As well as enjoying a traditional performance, the group was divided into teams of three who were taught how to manoeuvre a puppet to perform dance moves. "Three people were needed to handle a puppet. After the teams learned the basics, they were asked to perform a mini-show together. We shot a video of them doing that. This was very special as these puppets are valuable. We not only provided a very nice cultural touch to the activity, we also incorporated a team exercise. It was a lot of fun and there were huge smiles when the video was shown to the group,” Sinsap says.

Island retreat: Phuket

While some people may frown on this southern island and consider it too commercialised, it remains a go-to beach destination for high-end events, especially for groups of 500 to 600 people.

“Phuket is a versatile destination with a range of luxury accommodation and meeting facilities,” says Phanlop Ritthirong, managing director of Eventage Thailand. “It is known for top-line water sports with its multimillion-dollar marinas, yachts, sailing and diving facilities. In addition, it has everything that corporate buyers are looking for, from fine-dining restaurants to world-class spas and loads of shopping options.”

Sirithorn Jaengjai, director at Asian Corporate Travel (ACT), agrees that Phuket has the infrastructure to handle the capacity that most large companies demand. More importantly, however, is the innate service-oriented culture among the local people that enables organisers to make things happen.

“They understand that high-end incentives are not after something that they can book by themselves through the internet. Venue operators and other suppliers here are very adept at regularly changing their product and service portfolio in order to offer new and unique experiences. Organisers are assured that these people know how to meet expectations and requirements.”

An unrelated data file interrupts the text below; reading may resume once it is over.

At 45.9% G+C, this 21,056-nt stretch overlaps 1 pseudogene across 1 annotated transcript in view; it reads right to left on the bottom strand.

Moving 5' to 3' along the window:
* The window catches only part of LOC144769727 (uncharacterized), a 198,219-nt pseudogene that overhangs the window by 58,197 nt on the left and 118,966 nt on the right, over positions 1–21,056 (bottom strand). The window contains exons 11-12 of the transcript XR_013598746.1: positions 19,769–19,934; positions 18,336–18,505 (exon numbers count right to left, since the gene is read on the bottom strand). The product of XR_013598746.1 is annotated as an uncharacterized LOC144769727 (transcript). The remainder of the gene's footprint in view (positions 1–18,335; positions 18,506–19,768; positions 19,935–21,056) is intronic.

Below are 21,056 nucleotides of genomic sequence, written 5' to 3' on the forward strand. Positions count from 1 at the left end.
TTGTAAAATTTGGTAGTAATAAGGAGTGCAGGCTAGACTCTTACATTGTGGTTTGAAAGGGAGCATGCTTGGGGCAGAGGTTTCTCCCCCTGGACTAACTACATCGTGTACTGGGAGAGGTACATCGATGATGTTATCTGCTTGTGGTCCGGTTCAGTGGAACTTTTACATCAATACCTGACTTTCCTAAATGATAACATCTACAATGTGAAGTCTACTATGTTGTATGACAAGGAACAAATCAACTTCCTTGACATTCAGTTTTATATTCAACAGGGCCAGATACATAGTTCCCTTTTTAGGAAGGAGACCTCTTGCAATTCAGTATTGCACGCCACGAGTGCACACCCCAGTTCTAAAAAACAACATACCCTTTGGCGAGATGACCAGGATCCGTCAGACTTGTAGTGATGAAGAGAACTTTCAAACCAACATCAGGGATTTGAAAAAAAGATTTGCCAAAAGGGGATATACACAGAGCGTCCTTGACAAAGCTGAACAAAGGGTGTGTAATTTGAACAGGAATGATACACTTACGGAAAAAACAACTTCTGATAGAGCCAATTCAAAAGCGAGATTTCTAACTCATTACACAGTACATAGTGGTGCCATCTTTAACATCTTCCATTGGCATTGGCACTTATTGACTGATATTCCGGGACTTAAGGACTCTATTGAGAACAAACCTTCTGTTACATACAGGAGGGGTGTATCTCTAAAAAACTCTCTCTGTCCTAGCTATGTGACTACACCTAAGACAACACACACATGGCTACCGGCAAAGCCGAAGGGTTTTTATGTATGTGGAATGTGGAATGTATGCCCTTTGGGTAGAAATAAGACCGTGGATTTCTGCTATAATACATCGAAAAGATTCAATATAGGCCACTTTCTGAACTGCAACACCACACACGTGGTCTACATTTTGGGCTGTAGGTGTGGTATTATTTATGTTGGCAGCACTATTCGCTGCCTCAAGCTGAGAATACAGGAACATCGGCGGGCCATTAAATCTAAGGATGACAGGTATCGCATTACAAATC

ACT has arranged Thai cooking classes conducted by a chef working in the royal household, and booked an event on a privately owned island through special connections. A platinum event for a 350-person group from BMW Germany saw the total buy-out of JW Marriott for one week, the exclusive five-day hire of the Blue Canyon golf course, and a test-driving session involving 60 BMW Series 7 cars, among other blue-chip add-ons.

Chua of Asian Detours notes: “Products for the high end are still being built. Developers are now starting to move from the west to the east coast, choosing the most remote beaches.” She also points out that for corporate groups who are normally time-challenged, Phuket’s ability to “extract the local experience and bring it directly to the client” only increases its international appeal.

What’s more, the island has a high risk-management quotient. “Be it natural disasters or political upheavals, Phuket has the resources to maintain its stability, and if need be, certain contingency plans can be put in place,” says Chua. “Because of this, we have companies who will have no qualms cancelling programmes that have been planned for Bangkok, but they do not have to do so for Phuket.”